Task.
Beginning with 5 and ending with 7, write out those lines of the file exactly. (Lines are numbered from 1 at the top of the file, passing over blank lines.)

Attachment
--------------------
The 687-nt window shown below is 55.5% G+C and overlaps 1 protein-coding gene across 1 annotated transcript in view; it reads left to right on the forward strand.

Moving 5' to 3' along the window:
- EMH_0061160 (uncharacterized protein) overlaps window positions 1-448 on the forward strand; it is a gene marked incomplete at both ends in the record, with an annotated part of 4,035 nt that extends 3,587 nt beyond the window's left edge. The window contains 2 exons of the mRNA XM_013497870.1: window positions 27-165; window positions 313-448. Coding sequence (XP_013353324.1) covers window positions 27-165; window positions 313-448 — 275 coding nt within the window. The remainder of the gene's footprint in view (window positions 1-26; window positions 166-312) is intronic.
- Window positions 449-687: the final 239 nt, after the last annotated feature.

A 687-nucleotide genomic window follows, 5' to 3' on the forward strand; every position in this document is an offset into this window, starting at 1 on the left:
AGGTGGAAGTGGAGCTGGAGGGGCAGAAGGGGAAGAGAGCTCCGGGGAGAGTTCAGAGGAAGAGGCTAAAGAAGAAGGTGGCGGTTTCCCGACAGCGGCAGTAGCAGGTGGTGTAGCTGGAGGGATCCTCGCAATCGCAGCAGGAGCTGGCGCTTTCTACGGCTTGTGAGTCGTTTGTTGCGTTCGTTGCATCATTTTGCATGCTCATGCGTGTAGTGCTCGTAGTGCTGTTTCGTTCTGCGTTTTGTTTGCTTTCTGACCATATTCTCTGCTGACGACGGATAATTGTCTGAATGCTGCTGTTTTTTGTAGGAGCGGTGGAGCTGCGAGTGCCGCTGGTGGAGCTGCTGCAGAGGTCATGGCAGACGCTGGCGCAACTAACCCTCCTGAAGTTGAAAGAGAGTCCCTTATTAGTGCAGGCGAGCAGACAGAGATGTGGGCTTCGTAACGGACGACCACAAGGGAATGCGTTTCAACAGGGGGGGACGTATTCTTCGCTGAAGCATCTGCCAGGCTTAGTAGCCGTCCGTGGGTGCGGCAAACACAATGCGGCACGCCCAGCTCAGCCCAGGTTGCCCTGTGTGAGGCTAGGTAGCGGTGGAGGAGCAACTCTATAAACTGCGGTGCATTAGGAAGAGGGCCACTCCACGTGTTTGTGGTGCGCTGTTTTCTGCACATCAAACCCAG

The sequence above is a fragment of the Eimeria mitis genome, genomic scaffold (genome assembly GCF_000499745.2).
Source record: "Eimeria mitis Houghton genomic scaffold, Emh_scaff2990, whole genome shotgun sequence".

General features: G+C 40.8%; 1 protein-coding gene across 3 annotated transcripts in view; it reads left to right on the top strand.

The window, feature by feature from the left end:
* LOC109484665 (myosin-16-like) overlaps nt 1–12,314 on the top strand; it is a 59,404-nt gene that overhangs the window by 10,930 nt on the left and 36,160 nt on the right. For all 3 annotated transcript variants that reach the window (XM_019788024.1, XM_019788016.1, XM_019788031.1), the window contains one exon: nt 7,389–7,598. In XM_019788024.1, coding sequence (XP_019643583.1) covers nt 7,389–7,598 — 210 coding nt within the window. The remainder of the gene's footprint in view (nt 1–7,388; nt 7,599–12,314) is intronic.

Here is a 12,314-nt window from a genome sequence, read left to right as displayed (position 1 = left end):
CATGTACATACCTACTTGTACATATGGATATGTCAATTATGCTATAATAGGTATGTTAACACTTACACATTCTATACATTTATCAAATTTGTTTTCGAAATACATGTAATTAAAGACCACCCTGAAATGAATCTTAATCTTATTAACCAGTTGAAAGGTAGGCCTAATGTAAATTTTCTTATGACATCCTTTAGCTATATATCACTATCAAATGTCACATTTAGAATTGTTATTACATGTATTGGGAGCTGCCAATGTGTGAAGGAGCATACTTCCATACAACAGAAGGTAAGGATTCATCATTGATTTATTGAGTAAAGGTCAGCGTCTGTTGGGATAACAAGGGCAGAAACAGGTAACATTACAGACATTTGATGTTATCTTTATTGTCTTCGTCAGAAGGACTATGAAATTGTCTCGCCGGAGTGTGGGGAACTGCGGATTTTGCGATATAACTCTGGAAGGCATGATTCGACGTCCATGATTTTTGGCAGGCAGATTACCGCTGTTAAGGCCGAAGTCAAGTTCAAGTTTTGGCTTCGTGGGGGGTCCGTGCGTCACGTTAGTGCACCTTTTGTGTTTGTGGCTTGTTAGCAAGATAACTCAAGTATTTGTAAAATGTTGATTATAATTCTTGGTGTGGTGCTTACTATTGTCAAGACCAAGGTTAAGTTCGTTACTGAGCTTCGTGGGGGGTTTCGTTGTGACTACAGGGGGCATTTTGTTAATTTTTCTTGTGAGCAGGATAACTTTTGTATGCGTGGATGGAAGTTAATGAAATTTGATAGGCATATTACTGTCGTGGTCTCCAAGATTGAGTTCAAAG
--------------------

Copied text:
A 687-nucleotide genomic window follows, 5' to 3' on the forward strand; every position in this document is an offset into this window, starting at 1 on the left:
AGGTGGAAGTGGAGCTGGAGGGGCAGAAGGGGAAGAGAGCTCCGGGGAGAGTTCAGAGGAAGAGGCTAAAGAAGAAGGTGGCGGTTTCCCGACAGCGGCAGTAGCAGGTGGTGTAGCTGGAGGGATCCTCGCAATCGCAGCAGGAGCTGGCGCTTTCTACGGCTTGTGAGTCGTTTGTTGCGTTCGTTGCATCATTTTGCATGCTCATGCGTGTAGTGCTCGTAGTGCTGTTTCGTTCTGCGTTTTGTTTGCTTTCTGACCATATTCTCTGCTGACGACGGATAATTGTCTGAATGCTGCTGTTTTTTGTAGGAGCGGTGGAGCTGCGAGTGCCGCTGGTGGAGCTGCTGCAGAGGTCATGGCAGACGCTGGCGCAACTAACCCTCCTGAAGTTGAAAGAGAGTCCCTTATTAGTGCAGGCGAGCAGACAGAGATGTGGGCTTCGTAACGGACGACCACAAGGGAATGCGTTTCAACAGGGGGGGACGTATTCTTCGCTGAAGCATCTGCCAGGCTTAGTAGCCGTCCGTGGGTGCGGCAAACACAATGCGGCACGCCCAGCTCAGCCCAGGTTGCCCTGTGTGAGGCTAGGTAGCGGTGGAGGAGCAACTCTATAAACTGCGGTGCATTAGGAAGAGGGCCACTCCACGTGTTTGTGGTGCGCTGTTTTCTGCACATCAAACCCAG

The sequence above is a fragment of the Eimeria mitis genome, genomic scaffold (genome assembly GCF_000499745.2).